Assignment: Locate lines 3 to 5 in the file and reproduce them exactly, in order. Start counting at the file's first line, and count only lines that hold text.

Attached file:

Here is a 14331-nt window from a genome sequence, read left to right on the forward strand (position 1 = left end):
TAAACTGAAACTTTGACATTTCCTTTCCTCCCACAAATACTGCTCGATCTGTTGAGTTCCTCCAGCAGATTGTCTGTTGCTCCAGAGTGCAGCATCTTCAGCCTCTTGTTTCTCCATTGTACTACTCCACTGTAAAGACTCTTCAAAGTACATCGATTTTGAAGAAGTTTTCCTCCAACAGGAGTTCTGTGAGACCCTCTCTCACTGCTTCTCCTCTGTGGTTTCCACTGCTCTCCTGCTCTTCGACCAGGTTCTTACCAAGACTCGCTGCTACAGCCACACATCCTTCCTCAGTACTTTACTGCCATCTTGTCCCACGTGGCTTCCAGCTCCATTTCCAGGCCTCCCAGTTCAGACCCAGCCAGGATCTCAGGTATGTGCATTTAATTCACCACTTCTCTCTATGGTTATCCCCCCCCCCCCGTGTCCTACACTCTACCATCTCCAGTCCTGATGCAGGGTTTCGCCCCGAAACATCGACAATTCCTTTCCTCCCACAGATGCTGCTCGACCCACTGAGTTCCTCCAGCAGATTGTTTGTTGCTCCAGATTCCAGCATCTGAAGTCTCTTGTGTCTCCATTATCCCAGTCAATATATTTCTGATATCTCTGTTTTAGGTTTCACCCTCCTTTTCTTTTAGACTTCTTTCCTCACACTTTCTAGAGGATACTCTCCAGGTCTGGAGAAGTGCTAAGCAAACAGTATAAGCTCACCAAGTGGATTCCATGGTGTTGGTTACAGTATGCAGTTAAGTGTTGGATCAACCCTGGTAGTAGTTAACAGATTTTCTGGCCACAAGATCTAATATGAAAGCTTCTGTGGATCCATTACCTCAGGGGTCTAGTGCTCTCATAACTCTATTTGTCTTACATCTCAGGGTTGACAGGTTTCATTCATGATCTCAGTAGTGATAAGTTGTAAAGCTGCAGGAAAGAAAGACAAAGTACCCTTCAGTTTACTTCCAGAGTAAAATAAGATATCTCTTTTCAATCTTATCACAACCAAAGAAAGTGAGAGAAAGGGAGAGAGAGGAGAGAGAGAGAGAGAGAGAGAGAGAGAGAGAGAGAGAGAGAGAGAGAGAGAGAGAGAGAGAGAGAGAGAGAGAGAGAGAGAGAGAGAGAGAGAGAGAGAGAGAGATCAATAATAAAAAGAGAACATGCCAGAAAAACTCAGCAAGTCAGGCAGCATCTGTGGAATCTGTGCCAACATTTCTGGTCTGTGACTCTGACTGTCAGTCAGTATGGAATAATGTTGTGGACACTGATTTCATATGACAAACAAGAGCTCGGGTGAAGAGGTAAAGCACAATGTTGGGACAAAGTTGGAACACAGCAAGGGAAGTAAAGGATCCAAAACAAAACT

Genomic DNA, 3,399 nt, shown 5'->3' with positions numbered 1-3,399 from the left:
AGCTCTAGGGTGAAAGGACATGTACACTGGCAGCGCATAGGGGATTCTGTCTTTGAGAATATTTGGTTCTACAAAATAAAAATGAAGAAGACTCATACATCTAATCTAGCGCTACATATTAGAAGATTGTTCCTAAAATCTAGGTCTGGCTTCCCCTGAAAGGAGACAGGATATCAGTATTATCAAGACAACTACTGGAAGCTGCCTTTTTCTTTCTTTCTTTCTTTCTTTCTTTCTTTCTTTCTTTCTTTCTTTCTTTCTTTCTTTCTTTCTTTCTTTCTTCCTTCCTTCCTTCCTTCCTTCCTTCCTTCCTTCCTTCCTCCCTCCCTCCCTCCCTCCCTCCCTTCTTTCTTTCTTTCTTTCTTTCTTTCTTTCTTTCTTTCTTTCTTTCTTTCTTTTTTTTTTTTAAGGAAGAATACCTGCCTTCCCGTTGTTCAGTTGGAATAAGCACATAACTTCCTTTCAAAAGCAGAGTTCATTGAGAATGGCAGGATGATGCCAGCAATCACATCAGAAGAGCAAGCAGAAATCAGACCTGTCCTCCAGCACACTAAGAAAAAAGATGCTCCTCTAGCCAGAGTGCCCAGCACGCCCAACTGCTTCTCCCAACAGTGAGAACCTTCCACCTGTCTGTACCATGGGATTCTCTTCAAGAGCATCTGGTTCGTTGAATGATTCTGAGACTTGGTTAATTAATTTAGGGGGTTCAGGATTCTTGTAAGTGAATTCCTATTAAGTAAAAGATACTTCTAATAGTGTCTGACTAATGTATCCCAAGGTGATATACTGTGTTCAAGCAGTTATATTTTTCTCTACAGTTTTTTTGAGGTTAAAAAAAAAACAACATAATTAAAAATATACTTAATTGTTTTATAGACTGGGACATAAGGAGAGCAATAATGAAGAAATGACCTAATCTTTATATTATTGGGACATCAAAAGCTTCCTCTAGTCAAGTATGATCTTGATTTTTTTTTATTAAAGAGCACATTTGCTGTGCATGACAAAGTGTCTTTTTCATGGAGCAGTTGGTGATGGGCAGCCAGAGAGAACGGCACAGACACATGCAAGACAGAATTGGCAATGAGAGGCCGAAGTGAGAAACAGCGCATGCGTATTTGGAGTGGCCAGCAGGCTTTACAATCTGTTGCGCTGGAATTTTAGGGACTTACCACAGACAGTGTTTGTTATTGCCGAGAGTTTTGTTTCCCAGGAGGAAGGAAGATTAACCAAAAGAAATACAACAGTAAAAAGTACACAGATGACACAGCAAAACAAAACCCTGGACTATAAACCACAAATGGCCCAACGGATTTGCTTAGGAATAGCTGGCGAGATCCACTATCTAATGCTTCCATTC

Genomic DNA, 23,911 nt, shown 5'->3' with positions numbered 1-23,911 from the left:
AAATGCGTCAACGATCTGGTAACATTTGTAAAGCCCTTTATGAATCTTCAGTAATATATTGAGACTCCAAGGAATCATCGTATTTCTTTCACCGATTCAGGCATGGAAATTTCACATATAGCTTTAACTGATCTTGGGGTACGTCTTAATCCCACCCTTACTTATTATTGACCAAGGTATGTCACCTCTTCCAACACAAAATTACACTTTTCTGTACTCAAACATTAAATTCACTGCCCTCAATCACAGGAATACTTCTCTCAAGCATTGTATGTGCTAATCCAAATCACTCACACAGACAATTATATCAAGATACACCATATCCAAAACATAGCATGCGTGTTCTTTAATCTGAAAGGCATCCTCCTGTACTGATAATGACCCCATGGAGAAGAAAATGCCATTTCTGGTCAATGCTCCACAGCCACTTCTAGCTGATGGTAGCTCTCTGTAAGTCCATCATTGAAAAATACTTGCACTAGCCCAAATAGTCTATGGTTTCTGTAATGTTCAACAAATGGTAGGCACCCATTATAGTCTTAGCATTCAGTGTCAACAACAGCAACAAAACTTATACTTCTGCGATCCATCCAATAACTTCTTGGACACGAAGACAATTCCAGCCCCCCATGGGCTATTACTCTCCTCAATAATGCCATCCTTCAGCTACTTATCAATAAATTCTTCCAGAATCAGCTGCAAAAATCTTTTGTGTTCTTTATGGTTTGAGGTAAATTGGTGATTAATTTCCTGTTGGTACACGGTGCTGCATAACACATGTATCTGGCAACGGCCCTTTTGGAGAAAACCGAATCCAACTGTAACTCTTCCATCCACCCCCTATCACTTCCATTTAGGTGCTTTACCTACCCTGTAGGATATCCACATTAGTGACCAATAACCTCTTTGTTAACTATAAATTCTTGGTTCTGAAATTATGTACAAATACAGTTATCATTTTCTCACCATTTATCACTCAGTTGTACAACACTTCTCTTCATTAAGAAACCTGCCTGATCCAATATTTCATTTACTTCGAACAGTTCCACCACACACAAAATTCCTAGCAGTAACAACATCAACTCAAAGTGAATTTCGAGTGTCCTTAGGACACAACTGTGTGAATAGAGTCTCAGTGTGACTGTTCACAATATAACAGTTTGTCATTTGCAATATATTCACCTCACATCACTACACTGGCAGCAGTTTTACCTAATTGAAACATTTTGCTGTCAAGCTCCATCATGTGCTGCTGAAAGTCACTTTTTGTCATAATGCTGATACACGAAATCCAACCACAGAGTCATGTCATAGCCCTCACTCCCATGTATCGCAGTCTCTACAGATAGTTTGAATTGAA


Genomic DNA, 3,399 nt, shown 5'->3' with positions numbered 1-3,399 from the left:
AGCTCTAGGGTGAAAGGACATGTACACTGGCAGCGCATAGGGGATTCTGTCTTTGAGAATATTTGGTTCTACAAAATAAAAATGAAGAAGACTCATACATCTAATCTAGCGCTACATATTAGAAGATTGTTCCTAAAATCTAGGTCTGGCTTCCCCTGAAAGGAGACAGGATATCAGTATTATCAAGACAACTACTGGAAGCTGCCTTTTTCTTTCTTTCTTTCTTTCTTTCTTTCTTTCTTTCTTTCTTTCTTTCTTTCTTTCTTTCTTTCTTTCTTTCTTCCTTCCTTCCTTCCTTCCTTCCTTCCTTCCTTCCTTCCTCCCTCCCTCCCTCCCTCCCTCCCTTCTTTCTTTCTTTCTTTCTTTCTTTCTTTCTTTCTTTCTTTCTTTCTTTCTTTTTTTTTTTTAAGGAAGAATACCTGCCTTCCCGTTGTTCAGTTGGAATAAGCACATAACTTCCTTTCAAAAGCAGAGTTCATTGAGAATGGCAGGATGATGCCAGCAATCACATCAGAAGAGCAAGCAGAAATCAGACCTGTCCTCCAGCACACTAAGAAAAAAGATGCTCCTCTAGCCAGAGTGCCCAGCACGCCCAACTGCTTCTCCCAACAGTGAGAACCTTCCACCTGTCTGTACCATGGGATTCTCTTCAAGAGCATCTGGTTCGTTGAATGATTCTGAGACTTGGTTAATTAATTTAGGGGGTTCAGGATTCTTGTAAGTGAATTCCTATTAAGTAAAAGATACTTCTAATAGTGTCTGACTAATGTATCCCAAGGTGATATACTGTGTTCAAGCAGTTATATTTTTCTCTACAGTTTTTTTGAGGTTAAAAAAAAAACAACATAATTAAAAATATACTTAATTGTTTTATAGACTGGGACATAAGGAGAGCAATAATGAAGAAATGACCTAATCTTTATATTATTGGGACATCAAAAGCTTCCTCTAGTCAAGTATGATCTTGATTTTTTTTTATTAAAGAGCACATTTGCTGTGCATGACAAAGTGTCTTTTTCATGGAGCAGTTGGTGATGGGCAGCCAGAGAGAACGGCACAGACACATGCAAGACAGAATTGGCAATGAGAGGCCGAAGTGAGAAACAGCGCATGCGTATTTGGAGTGGCCAGCAGGCTTTACAATCTGTTGCGCTGGAATTTTAGGGACTTACCACAGACAGTGTTTGTTATTGCCGAGAGTTTTGTTTCCCAGGAGGAAGGAAGATTAACCAAAAGAAATACAACAGTAAAAAGTACACAGATGACACAGCAAAACAAAACCCTGGACTATAAACCACAAATGGCCCAACGGATTTGCTTAGGAATAGCTGGCGAGATCCACTATCTAATGCTTCCATTC

Genomic DNA, 23,911 nt, shown 5'->3' with positions numbered 1-23,911 from the left: